•Chartis’s Legal Insights Publishes Two Articles by Wilson Elser Attorneys in the Winter 2012 Issue
January 10, 2012
Legal Insights has published two articles by California-based Wilson Elser attorneys in its winter 2012 issue.
•Subcontractors’ Revolt Takes Hold in California: New Law Bans Indemnity for Active Negligence in Construction Contracts
SB 474, recently signed into law by Governor Edmund G. Brown, Jr. bans so-called “Type I” indemnity agreements that require subcontractors to assume liability for general contractors’ negligence.
•California Supreme Court Limits Recovery by Injured Workers: The Duty to Provide a Safe Workplace Under Cal-OSHA is Presumed to be Delegated to the Subcontractor
On August 22, 2011 the California Supreme Court made claims by injured workers against general contractors more difficult when it held in Seabright Insurance v. U.S. Airways that the hirer of a subcontractor presumably delegates to the subcontractor any duties that arise regarding a safe workplace for the subcontractor’s employees.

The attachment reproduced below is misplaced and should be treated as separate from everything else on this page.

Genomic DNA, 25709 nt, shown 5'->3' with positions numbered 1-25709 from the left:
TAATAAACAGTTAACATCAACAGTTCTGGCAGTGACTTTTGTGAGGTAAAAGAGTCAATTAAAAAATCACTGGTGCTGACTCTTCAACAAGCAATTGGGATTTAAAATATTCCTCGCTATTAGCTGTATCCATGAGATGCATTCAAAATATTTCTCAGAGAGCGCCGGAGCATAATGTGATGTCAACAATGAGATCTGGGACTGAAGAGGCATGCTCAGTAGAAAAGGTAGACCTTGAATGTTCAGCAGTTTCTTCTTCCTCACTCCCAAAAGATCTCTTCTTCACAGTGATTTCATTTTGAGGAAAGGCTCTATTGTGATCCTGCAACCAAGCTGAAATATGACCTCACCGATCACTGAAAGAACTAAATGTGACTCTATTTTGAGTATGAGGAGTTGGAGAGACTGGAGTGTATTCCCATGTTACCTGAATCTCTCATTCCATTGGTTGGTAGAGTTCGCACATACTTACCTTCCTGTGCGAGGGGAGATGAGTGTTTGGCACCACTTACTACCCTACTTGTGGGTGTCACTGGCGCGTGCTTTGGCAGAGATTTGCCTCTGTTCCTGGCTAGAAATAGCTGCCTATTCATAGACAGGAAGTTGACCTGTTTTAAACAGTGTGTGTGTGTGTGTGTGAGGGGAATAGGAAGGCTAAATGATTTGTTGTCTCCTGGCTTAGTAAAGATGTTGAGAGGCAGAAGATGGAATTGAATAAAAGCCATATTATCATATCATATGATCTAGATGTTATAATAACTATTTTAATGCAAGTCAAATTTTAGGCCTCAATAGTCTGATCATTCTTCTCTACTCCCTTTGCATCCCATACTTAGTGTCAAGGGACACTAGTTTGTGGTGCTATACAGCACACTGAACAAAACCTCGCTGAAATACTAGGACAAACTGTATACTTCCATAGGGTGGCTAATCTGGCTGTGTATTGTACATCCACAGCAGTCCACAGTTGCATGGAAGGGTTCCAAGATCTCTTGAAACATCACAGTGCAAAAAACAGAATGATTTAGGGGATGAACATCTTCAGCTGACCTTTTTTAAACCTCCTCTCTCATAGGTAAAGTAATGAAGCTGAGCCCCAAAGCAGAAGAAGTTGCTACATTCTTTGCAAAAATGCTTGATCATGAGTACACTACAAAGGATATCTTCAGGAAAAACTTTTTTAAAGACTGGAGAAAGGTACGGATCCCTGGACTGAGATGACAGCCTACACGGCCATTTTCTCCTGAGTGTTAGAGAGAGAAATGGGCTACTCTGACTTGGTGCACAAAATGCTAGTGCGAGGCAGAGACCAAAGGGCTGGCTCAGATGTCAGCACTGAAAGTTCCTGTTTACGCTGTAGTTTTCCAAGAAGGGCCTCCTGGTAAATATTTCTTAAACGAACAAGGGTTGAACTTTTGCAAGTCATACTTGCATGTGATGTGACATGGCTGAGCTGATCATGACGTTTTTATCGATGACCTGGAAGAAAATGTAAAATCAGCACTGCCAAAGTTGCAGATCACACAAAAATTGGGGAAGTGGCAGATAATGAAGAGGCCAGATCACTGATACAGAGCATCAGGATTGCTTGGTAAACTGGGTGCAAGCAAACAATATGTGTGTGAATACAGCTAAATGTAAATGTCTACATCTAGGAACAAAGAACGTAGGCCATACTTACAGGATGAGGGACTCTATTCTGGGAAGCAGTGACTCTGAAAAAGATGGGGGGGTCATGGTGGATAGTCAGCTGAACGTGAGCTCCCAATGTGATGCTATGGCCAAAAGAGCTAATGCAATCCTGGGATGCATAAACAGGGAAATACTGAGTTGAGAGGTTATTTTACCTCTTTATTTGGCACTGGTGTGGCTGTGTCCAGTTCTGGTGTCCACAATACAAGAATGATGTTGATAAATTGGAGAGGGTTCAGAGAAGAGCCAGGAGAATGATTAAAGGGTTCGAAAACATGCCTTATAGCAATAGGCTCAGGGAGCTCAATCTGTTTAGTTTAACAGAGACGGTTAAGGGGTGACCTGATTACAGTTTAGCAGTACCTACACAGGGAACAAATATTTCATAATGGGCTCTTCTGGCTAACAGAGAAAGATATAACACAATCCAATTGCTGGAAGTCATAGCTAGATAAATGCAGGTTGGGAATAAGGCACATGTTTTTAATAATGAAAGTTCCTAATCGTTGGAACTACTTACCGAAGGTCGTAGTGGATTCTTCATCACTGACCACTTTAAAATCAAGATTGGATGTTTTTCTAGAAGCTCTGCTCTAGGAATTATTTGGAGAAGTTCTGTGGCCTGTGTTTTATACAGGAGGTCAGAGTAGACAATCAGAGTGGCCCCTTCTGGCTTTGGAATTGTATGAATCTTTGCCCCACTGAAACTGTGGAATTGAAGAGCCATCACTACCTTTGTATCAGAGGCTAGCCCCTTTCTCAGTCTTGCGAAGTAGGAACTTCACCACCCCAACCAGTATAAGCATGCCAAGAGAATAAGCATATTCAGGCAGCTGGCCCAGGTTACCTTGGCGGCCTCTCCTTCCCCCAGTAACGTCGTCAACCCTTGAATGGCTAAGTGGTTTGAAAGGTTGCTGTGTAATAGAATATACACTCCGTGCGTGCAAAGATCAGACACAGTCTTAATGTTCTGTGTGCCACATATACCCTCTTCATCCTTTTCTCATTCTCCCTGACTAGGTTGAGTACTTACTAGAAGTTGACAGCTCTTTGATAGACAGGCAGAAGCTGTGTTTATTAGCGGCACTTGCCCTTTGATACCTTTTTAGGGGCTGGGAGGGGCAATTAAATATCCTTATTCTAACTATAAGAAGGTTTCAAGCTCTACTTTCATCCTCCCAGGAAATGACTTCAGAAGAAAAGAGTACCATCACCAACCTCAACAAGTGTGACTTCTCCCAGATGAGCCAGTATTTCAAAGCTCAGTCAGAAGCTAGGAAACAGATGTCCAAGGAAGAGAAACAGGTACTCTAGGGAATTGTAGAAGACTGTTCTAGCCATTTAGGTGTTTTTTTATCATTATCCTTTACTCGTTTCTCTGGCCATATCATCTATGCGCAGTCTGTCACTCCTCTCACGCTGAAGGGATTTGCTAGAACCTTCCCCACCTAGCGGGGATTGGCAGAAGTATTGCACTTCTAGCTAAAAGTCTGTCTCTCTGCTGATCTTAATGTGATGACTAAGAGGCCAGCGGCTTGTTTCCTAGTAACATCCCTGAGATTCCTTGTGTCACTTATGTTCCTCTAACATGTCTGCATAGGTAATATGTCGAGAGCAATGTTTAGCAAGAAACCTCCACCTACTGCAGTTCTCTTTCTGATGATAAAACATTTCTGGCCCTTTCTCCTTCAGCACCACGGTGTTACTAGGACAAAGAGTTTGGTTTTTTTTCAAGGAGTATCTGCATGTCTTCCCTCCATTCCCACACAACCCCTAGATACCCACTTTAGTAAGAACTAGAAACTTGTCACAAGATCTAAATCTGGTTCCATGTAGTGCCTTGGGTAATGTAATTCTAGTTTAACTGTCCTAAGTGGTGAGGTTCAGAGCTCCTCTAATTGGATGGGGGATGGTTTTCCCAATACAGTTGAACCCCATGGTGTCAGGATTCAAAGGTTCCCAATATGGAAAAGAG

•California Supreme Court Saves Defendants Millions in Limiting Negotiated Rates as the Measure of Medical Expenses in Personal Injury Cases
Today, the Supreme Court of California held that unpaid medical expenses are not economic damages and therefore not recoverable. Plaintiffs may be awarded no more than the amount the medical providers accepted as full payment for their services.
“Erosion of the Attorney-Client Privilege,” Declarations, Excess Surplus Claims Association, Winter 2007
“National Legal Issues,” ADTA Press, Winter 2006
Moderator, “What Manufacturers/Insurers Look for in the Retention of Counsel in the United States and Europe,” 2007 Joint International Conference, London, England
•Legal Insights Publishes Two Articles by Wilson Elser Partners
April 25, 2013
•Wilson Elser Partners Named 2013 Top Lawyers in San Diego
March 18, 2013
•San Diego Team Gets Dismissal in Action Involving Construction Defect
March 14, 2011
John R. Clifford and Allison L. Jones obtained a voluntary dismissal of a construction defect action involving a high rise condominium project in San Diego.
•Clifford and Cumba Win Dismissal of Product Suit in Scooter Accident
March 4, 2011
John R. Clifford and Deborah A. Cumba obtained a dismissal with prejudice of a wrongful death product liability action at the outset of litigation. The product involved was a motorized scooter distributed by Wilson Elser’s client.